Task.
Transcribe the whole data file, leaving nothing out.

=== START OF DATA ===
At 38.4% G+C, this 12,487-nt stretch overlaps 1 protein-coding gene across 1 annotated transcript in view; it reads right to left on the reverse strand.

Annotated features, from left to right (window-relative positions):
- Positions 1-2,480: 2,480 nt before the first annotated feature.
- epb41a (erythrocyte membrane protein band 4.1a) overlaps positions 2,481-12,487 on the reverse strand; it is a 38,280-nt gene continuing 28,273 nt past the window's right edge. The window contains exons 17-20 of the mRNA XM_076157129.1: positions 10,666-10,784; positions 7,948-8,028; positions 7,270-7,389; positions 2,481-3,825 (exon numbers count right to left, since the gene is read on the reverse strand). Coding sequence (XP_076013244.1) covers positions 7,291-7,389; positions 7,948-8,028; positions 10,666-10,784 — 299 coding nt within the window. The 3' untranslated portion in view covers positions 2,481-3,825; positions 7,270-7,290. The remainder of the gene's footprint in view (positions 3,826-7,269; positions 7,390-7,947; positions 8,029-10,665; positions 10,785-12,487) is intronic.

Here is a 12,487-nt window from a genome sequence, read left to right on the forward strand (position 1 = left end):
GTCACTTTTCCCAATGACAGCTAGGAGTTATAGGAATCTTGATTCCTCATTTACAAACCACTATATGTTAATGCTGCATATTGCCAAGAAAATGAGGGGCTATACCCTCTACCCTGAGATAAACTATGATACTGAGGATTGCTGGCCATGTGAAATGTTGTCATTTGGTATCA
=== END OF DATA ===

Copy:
At 38.4% G+C, this 12,487-nt stretch overlaps 1 protein-coding gene across 1 annotated transcript in view; it reads right to left on the reverse strand.

Annotated features, from left to right (window-relative positions):
- Positions 1-2,480: 2,480 nt before the first annotated feature.
- epb41a (erythrocyte membrane protein band 4.1a) overlaps positions 2,481-12,487 on the reverse strand; it is a 38,280-nt gene continuing 28,273 nt past the window's right edge. The window contains exons 17-20 of the mRNA XM_076157129.1: positions 10,666-10,784; positions 7,948-8,028; positions 7,270-7,389; positions 2,481-3,825 (exon numbers count right to left, since the gene is read on the reverse strand). Coding sequence (XP_076013244.1) covers positions 7,291-7,389; positions 7,948-8,028; positions 10,666-10,784 — 299 coding nt within the window. The 3' untranslated portion in view covers positions 2,481-3,825; positions 7,270-7,290. The remainder of the gene's footprint in view (positions 3,826-7,269; positions 7,390-7,947; positions 8,029-10,665; positions 10,785-12,487) is intronic.

Here is a 12,487-nt window from a genome sequence, read left to right on the forward strand (position 1 = left end):
GTCACTTTTCCCAATGACAGCTAGGAGTTATAGGAATCTTGATTCCTCATTTACAAACCACTATATGTTAATGCTGCATATTGCCAAGAAAATGAGGGGCTATACCCTCTACCCTGAGATAAACTATGATACTGAGGATTGCTGGCCATGTGAAATGTTGTCATTTGGTATCA